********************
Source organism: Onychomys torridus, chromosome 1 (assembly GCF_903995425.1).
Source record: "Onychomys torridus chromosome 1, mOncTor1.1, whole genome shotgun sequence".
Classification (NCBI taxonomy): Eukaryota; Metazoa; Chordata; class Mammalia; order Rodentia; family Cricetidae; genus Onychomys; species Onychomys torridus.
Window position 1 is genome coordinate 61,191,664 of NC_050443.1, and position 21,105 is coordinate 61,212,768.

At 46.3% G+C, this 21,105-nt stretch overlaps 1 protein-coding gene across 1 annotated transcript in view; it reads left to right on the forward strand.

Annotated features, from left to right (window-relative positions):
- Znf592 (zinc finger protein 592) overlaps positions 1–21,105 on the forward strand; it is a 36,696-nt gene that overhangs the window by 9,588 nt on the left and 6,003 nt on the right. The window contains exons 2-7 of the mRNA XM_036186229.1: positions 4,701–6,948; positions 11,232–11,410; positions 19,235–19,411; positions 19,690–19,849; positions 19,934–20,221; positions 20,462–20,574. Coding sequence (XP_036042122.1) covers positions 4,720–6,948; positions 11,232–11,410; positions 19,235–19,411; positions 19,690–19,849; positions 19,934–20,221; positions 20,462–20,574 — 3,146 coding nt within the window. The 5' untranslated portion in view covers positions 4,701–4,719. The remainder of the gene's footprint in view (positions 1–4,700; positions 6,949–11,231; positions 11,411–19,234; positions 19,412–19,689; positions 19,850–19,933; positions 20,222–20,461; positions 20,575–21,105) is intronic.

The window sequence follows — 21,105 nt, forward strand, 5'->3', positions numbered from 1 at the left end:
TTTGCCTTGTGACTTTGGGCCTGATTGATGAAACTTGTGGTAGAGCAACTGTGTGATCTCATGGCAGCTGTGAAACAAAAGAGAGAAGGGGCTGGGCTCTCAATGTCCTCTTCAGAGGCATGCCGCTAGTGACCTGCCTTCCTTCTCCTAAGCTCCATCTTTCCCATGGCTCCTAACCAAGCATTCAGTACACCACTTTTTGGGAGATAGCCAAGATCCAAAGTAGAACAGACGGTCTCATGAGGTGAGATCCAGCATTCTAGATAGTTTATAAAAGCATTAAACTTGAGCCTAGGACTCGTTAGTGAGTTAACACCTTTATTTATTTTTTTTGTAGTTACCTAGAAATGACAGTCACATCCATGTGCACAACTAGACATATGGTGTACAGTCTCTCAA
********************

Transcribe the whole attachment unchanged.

Source organism: Onychomys torridus, chromosome 1 (assembly GCF_903995425.1).
Source record: "Onychomys torridus chromosome 1, mOncTor1.1, whole genome shotgun sequence".
Classification (NCBI taxonomy): Eukaryota; Metazoa; Chordata; class Mammalia; order Rodentia; family Cricetidae; genus Onychomys; species Onychomys torridus.
Window position 1 is genome coordinate 61,191,664 of NC_050443.1, and position 21,105 is coordinate 61,212,768.

At 46.3% G+C, this 21,105-nt stretch overlaps 1 protein-coding gene across 1 annotated transcript in view; it reads left to right on the forward strand.

Annotated features, from left to right (window-relative positions):
- Znf592 (zinc finger protein 592) overlaps positions 1–21,105 on the forward strand; it is a 36,696-nt gene that overhangs the window by 9,588 nt on the left and 6,003 nt on the right. The window contains exons 2-7 of the mRNA XM_036186229.1: positions 4,701–6,948; positions 11,232–11,410; positions 19,235–19,411; positions 19,690–19,849; positions 19,934–20,221; positions 20,462–20,574. Coding sequence (XP_036042122.1) covers positions 4,720–6,948; positions 11,232–11,410; positions 19,235–19,411; positions 19,690–19,849; positions 19,934–20,221; positions 20,462–20,574 — 3,146 coding nt within the window. The 5' untranslated portion in view covers positions 4,701–4,719. The remainder of the gene's footprint in view (positions 1–4,700; positions 6,949–11,231; positions 11,411–19,234; positions 19,412–19,689; positions 19,850–19,933; positions 20,222–20,461; positions 20,575–21,105) is intronic.

The window sequence follows — 21,105 nt, forward strand, 5'->3', positions numbered from 1 at the left end:
TTTGCCTTGTGACTTTGGGCCTGATTGATGAAACTTGTGGTAGAGCAACTGTGTGATCTCATGGCAGCTGTGAAACAAAAGAGAGAAGGGGCTGGGCTCTCAATGTCCTCTTCAGAGGCATGCCGCTAGTGACCTGCCTTCCTTCTCCTAAGCTCCATCTTTCCCATGGCTCCTAACCAAGCATTCAGTACACCACTTTTTGGGAGATAGCCAAGATCCAAAGTAGAACAGACGGTCTCATGAGGTGAGATCCAGCATTCTAGATAGTTTATAAAAGCATTAAACTTGAGCCTAGGACTCGTTAGTGAGTTAACACCTTTATTTATTTTTTTTGTAGTTACCTAGAAATGACAGTCACATCCATGTGCACAACTAGACATATGGTGTACAGTCTCTCAA